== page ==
A geometric series has first term 1 and the common ratio r is positive. The sum of the first 5 terms of the geometric series is twice the sum of the terms from 6th to the 15th inclusive. Show that r*2 =1/2(?3 - 1).
    help me please..this question makes me crazy

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    rizvirgo
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    rizvirgoMon, 12 Nov 2012 18:55:24 -0000

    help me please to solve this series
    -1, 2, 12, 40, ? ? ? ?

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    orthohin08
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    orthohin08Mon, 01 Oct 2012 04:04:29 -0000

    N1) 2,6,3,9,6,_
    N2) 1,4,2,8,6,_

    Plz answer the two series with explanation.

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    karan makhija
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    karan makhijaThu, 02 May 2013 19:42:06 -0000
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    indian bheja
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    Tue, 02 Aug 2011 16:49:46 -0000

    make maths interesting and pleasant to see viewers .

    pls include sum topic of integration
    and clear our funda.

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    BIRUK GEBRE
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    BIRUK GEBREWed, 13 Apr 2011 08:18:40 -0000

    That a good and easy to learn

    THANKS VERY M------------------H

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    itsmevvk
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    itsmevvkWed, 16 Jun 2010 13:52:42 -0000

    please anyone tell me the sum upto 2009 terms of series :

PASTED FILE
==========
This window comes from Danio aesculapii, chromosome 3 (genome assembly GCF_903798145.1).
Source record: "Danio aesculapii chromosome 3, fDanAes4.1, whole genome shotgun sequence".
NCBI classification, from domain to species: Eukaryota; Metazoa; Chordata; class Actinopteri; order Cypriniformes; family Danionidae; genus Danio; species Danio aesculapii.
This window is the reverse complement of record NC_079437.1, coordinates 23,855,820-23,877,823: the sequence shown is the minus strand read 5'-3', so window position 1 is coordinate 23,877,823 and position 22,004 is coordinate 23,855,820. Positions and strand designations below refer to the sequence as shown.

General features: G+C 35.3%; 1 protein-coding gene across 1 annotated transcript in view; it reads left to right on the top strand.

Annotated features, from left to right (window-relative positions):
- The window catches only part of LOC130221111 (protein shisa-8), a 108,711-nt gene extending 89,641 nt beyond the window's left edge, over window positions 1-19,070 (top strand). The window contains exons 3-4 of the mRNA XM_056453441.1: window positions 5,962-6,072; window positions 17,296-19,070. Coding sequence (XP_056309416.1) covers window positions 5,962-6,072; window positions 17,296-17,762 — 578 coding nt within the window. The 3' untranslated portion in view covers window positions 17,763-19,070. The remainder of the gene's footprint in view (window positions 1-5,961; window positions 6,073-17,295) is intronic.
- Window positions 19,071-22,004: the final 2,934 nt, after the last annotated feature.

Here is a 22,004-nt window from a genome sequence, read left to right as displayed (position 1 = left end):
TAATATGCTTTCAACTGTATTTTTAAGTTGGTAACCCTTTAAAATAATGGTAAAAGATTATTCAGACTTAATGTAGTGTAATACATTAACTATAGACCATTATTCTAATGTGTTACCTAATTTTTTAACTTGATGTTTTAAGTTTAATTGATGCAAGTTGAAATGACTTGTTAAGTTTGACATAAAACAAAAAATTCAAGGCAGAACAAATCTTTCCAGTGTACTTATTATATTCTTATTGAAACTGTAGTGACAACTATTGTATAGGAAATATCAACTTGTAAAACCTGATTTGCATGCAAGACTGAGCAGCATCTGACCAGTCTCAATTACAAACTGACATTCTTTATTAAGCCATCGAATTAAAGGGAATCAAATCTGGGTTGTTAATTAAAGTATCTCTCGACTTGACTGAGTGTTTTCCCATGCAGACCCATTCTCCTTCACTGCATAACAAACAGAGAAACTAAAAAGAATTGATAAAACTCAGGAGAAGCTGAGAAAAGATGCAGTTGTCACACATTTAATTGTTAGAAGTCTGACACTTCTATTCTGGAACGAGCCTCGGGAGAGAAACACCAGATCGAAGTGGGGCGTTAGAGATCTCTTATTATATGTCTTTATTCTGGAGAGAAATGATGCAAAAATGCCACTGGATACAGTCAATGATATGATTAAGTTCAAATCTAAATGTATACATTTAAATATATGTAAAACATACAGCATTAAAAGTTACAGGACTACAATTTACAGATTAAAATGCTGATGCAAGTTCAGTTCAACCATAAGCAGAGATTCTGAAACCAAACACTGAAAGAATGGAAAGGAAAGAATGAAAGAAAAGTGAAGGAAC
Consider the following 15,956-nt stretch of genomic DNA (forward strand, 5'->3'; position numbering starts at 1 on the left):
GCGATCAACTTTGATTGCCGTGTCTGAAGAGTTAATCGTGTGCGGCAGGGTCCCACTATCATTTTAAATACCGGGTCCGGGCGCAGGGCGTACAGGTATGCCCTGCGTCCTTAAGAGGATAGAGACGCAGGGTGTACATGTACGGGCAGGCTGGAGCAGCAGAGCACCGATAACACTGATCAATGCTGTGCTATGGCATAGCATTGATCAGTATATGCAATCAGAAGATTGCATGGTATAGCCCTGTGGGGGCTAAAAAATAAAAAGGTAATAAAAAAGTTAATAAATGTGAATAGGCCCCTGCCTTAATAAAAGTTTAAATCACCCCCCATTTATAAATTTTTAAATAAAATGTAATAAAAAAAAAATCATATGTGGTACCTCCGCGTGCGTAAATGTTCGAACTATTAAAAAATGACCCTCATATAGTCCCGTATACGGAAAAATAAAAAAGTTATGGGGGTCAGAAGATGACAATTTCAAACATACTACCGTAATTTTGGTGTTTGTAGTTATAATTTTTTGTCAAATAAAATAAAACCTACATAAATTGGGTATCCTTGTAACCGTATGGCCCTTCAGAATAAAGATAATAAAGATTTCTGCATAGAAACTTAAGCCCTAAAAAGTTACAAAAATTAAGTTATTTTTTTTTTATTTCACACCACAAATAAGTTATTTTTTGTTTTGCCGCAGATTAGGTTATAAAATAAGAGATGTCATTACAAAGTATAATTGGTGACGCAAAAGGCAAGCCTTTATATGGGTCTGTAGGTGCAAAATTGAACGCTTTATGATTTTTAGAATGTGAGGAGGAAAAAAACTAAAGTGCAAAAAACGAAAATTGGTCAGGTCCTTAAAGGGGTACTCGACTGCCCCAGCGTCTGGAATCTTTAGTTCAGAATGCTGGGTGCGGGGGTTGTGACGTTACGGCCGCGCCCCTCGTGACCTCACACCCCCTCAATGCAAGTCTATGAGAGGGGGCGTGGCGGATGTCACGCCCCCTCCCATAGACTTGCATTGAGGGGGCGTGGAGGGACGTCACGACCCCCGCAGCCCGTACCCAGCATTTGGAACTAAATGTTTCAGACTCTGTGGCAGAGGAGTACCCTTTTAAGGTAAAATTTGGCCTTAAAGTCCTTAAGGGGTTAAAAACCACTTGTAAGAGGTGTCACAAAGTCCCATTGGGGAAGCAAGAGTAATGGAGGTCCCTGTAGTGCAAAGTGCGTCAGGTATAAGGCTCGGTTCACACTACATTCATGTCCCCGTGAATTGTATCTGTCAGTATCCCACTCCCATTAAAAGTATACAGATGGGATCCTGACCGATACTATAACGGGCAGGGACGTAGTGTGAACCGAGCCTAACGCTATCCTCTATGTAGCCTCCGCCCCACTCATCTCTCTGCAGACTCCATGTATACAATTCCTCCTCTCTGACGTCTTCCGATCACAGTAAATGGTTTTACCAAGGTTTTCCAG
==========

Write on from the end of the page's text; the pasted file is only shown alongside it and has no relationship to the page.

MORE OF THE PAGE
1/3! + 5/4! + 11/6! + 19/7! ……………..
    send the answer at my e-mail id plzzzzzz……..

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    priyankar0105
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    priyankar0105Sat, 11 Oct 2008 14:22:03 -0000

    Pls chk the formula of the sum of the GP………i believe the correct formula is S = a(1-r^n)/(1-r)

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    Sureshbala
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    SureshThu, 27 Nov 2008 12:08:53 -0000

    Yes, what you said is absolutely true.

    The formula to calculate the Sum to n terms in a G.P is

     S_n = a (\frac{1-r^n}{1-r}); \quad if \quad r <1

    and it is

     S_n = a (\frac{r^{n}-1}{r-1}); \quad if \quad r>1
    oLahav
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    Oren LahavThu, 27 Nov 2008 15:37:38 -0000

    Thanks for correcting me. I personally don't memorize these formulas, since they're pretty easy to derive in you have to use them. Luckily, they're not used too often in the SAT.

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    oLahav
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    Oren LahavThu, 11 Sep 2008 15:36:04 -0000

    There is only 1 harmonic sequence, since it's a name of a specific sequence and not a type of sequence. The sequence is defined as the nth term being equal to 1/n. So it's basically 1, 1/2, 1/3, 1/4, etc. The terms get closer and closer to 0, but they never reach 0, as n grows to infinity.